TNAG Notes #30 by Stephen Bennett
This one’s a bit different. At least, in keeping with the times, the first half is. Bear with us.
We all, by now, understand the nature of what goes to constitute our fragile framework of ‘essential services’. We’ve all come to realise, too – or should have - how much we take our society’s structural foundations for granted. They’re just there; the hospital staff, the ‘first-responder’ police and firefighters, the bus and train drivers, the delivery, maintenance and postal workers, the farmers, food processors and point-of-sale workers…the list goes on. It’s quite an eye-opener, when you start to break it down, just how many irreplaceable, functioning cogs there are in the giant wheel of ‘civilised’ day-to-day living.
Right now, exposed as we are to the unforgiving light of a harsh new reality, we’re having to re-examine our definition of words like ‘essential’. The dictionary defines the currently catch-all adjective as meaning, “vital, fundamental, cardinal, so important as to be indispensable.” Which you might think covers it – until you start to wander into the less easily defined, parallel dimension of, ‘indispensable to what?’
In the current usage, we seem to have boiled the term right down so as to encompass only those things we need in order to function on a practical, mechanical basis. This kind of ‘essential’ automatically qualifies as, to borrow the old Sellar and Yeatman adage, A Good Thing, and to suggest otherwise would be ludicrous. Yet, as with so many aspects of our zealously outrage-addicted, pc-over-scrutinised, blame-obsessed, morally-policed world (…steady…) there’s a lot more to it.
How dare you cross my lockdown line of sight when you are not – demonstrably not, due to your lack of red-rimmed, exhausted, thousand-yard stare – in any way, ‘essential’?
Well…at the risk of offending the green biro brigade (okay, not that difficult) or those stentorian champions of righteousness who bellow treason if a children’s tv presenter hasn’t nailed a poppy to her head by early October…what complete and utter bollocks. And if this (personal) opinion should elicit accusations of shallow ‘virtue-signalling’, a lack of perspective or an overstatement of the obvious…then fine.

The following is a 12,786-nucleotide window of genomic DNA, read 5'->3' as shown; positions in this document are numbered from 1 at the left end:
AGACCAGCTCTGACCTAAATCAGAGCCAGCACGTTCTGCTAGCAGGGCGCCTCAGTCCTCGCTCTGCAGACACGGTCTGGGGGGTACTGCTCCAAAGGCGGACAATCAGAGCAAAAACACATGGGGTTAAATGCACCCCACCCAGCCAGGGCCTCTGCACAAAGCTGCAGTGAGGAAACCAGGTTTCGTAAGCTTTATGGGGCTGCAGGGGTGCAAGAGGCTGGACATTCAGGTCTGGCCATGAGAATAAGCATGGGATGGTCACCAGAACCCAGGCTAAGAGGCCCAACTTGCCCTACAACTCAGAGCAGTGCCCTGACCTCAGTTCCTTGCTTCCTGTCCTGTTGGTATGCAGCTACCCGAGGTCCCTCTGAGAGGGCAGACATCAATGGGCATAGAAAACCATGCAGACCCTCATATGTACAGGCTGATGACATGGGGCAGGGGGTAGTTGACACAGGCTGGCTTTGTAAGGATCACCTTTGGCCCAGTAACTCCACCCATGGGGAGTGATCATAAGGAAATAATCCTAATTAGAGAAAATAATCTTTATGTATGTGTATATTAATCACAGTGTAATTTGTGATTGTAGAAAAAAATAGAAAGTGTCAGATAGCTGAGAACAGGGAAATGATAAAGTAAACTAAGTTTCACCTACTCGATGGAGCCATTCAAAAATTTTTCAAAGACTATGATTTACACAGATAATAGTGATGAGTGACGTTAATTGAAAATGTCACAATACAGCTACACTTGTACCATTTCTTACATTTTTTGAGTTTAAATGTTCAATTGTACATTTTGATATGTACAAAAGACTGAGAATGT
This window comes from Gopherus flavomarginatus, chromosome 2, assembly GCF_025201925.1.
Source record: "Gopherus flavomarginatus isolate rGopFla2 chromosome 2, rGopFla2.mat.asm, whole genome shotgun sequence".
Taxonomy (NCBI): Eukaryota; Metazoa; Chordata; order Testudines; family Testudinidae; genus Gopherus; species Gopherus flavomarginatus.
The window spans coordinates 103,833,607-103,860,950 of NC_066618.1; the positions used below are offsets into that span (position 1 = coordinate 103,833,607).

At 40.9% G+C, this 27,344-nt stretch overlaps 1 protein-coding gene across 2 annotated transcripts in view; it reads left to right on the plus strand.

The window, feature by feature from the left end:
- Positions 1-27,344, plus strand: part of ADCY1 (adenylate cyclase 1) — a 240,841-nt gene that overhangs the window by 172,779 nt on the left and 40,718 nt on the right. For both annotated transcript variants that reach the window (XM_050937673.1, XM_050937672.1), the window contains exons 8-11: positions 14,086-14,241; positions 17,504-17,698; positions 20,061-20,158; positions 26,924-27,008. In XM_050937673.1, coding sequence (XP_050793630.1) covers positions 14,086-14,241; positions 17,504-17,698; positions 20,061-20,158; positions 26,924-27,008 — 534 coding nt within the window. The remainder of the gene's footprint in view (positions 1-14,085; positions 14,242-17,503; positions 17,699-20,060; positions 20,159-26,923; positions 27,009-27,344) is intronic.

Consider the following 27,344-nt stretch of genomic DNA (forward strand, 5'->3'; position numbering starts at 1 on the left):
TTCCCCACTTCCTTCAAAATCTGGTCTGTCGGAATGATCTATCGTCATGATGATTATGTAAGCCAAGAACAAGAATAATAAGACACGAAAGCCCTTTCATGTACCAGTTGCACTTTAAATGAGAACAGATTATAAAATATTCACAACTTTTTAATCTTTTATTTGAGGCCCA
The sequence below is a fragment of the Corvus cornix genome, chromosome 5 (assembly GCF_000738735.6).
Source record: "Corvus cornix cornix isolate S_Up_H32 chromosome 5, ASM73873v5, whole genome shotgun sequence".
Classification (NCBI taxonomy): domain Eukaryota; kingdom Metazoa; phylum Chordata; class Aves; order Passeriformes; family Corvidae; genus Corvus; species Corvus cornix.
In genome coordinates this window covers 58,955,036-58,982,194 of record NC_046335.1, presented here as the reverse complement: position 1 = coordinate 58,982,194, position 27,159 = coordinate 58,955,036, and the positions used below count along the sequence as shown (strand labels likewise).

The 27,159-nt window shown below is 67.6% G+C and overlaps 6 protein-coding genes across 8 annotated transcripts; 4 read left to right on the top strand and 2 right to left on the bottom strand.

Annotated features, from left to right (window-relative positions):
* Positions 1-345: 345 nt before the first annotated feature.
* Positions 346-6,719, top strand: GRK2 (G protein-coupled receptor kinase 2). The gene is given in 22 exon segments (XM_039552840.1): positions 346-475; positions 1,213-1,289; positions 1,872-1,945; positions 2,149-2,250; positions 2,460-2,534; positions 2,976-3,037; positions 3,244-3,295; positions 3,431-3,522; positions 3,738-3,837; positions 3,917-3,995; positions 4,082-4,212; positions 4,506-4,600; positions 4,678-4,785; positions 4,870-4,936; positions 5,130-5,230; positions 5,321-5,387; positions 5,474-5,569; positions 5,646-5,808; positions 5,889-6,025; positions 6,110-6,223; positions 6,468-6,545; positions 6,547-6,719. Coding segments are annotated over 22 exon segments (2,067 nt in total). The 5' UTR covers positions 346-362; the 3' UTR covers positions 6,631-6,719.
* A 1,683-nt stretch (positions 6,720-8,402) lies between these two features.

You can’t eat it and it won’t cure dandruff - never mind COVID-19 - but music plays a fundamental role in the development and preservation of our emotional wellbeing as sentient human beings. The same goes for poetry, literature, drawing, painting, making up stories to tell your kids at bedtime, laughing, crying, arguing, having sex and drinking tea. Especially drinking tea. Of course the temporary denial to an individual of any one or more of the above won’t lead to instant societal collapse – unlike the absence of an ‘essential’ essential - but once you’ve come to terms with that and established that you’re not going to die, at least for a while yet, ‘essential’ takes on an extra, less tangible dimension.
During my arguably far-from-indispensable stint down the Soap mines at Granada, we used to cling to the notion of providing a sense of community; of serving up 23 minutes (an ITV half-hour, drama-wise) of vicarious engagement with characters whose intentions were, in the end, positive and well-meaning to the point whereby, despite their foibles, viewers would still be willing to come back and spend time with them later in the week. Without that sense of community, the fundamental premise of what we were trying to achieve would be lost. As it has been, long since, to its fast-becoming fatal cost. But that’s another story. As an essentially (that word again!) gregarious, communal species, we need to identify and, if possible, to belong. That’s what soap did. Once.
Excuse me…haven’t we gone off the guitars a bit..? I hear you say. True. Let’s get back.
The Notes blog operates at a safe social distance from TNAG HQ – three and a half thousand miles is admittedly erring on the side of caution - but one of the things that’s been keeping this little corner of the empire going (may need to fact-check that one – Ed.) is the knowledge that there will be a missive of some sort arriving every few days from Bourne End. Which may as well be Bag End, at the moment for all the chances of us actually getting there. And that’s the point. This is our community. People all over – not just TNAG people – are offering long-distance positivity to their likeminded brethren and sistren (yes, it’s really a word!). For someone, somewhere, that’s the few minutes difference - be it a lesson, a hands-on review or an interview – between a miserable day stuck in the house and the brief contemplation of an outside realm of rosier possibility. It’s a dose of the positive that contact with friends, actual or virtual, brings when, for example, the cat is refusing to tell you where he’s hidden that last jigsaw piece and you’re already contemplating another single-use for those surgical gloves because you’re convinced he’s eaten it. Plus, you’ve actually taken to arguing with a cat.
Until, that is, the email pings and it’s Ben or Brian opening a cardboard box. Admit it, this is not something you’d have considered all that gripping a few months ago. Now, it’s the final reel of Alien. Or it’s Stuart Ryan playing some finger-knotting wizardry in 17/11 time so bloody effortlessly that you may feel the healthy urge to break with protocol and get close enough for a polite strangulation. The point is, somebody is taking the trouble to make us feel. What we feel is up to us but, regardless, let’s at least appreciate them for it. And we can all do it, too. It’s not disrespectful or socially subversive to try to connect. Indeed, according to E.M Forster, it’s all there is. Nor, heaven forfend, is it some kind of venal sin to try to keep your livelihood intact while carefully observing a healthy regard for the needs and feelings of others in these current grindingly dull-but-dangerous circumstances.